A few hours before Microsoft officially released the Windows 8 Consumer Preview, it published a guide for businesses considering adoption of the new operating system. While Microsoft unsurprisingly touts the OS as being ideal for businesses of all sizes, that’s not strictly true, as there are some limitations in the ARM-based version of Windows that will make it much less appealing to enterprise.
As Ars Technica spotted, the guide explains: “Although the ARM-based version of Windows does not include the same manageability features that are in 32-bit and 64-bit versions, businesses can use these power-saving devices in unmanaged environments.” This means that businesses won’t be able to remotely manage ARM-based tablets through System Center, remotely deploy apps and programs to ARM devices, or add those devices to Active Directory domains.
Microsoft identifies the ‘Windows to Go’ option of creating a USB drive with a corporate Windows 8 image on it as an alternative, but the need for such a workaround does appear to undermine the case for Windows 8 tablets in enterprise environments, especially when iPads and Android tablets can already be managed remotely.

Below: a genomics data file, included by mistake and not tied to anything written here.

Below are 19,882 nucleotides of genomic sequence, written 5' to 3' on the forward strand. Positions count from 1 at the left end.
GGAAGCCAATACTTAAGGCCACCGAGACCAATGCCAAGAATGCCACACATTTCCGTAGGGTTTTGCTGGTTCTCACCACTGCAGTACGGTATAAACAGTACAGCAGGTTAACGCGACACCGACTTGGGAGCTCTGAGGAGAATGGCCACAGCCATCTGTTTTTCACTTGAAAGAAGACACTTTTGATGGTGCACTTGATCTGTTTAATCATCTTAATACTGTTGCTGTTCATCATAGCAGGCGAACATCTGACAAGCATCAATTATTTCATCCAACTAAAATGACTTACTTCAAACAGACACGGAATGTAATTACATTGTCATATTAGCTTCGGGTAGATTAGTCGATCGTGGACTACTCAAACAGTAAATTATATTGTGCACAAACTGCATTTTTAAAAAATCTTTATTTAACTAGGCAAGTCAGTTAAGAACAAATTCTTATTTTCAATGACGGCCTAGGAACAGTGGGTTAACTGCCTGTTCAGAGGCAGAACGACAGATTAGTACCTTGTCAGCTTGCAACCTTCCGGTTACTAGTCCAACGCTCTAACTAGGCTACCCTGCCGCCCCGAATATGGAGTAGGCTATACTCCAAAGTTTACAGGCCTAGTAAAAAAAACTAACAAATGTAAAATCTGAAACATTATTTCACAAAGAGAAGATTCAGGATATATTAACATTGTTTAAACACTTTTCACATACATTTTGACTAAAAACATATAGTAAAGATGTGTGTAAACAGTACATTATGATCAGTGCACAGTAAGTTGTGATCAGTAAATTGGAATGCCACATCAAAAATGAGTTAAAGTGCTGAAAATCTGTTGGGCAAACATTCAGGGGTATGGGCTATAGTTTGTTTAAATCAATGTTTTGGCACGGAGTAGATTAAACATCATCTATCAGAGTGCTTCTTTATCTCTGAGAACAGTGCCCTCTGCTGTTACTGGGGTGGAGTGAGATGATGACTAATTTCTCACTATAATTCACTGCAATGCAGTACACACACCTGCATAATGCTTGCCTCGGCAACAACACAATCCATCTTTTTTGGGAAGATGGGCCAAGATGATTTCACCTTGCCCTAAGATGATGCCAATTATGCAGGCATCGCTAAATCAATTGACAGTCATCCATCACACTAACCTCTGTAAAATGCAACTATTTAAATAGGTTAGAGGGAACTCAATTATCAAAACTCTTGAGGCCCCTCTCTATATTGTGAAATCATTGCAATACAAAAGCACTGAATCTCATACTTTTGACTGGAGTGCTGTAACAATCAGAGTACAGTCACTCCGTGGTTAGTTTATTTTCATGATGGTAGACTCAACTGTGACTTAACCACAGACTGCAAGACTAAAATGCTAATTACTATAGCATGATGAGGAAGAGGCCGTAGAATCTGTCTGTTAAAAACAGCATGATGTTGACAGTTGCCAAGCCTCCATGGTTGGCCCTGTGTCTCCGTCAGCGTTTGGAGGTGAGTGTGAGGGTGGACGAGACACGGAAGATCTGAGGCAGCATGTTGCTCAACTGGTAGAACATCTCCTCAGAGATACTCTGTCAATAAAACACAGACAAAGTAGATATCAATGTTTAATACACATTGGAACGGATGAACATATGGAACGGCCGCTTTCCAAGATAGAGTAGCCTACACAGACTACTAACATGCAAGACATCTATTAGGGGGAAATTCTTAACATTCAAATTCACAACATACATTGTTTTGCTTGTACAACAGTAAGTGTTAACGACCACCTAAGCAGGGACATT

For launch at least, it appears that Microsoft is positioning Windows 8 on ARM as a consumer-focused offering; however, it's more or less a given that business-focused x86 and x64 tablets will become available for larger organisations that plan to provide tablets to their staff, and these non-ARM devices will offer the enterprise management features that Windows 8 on ARM lacks.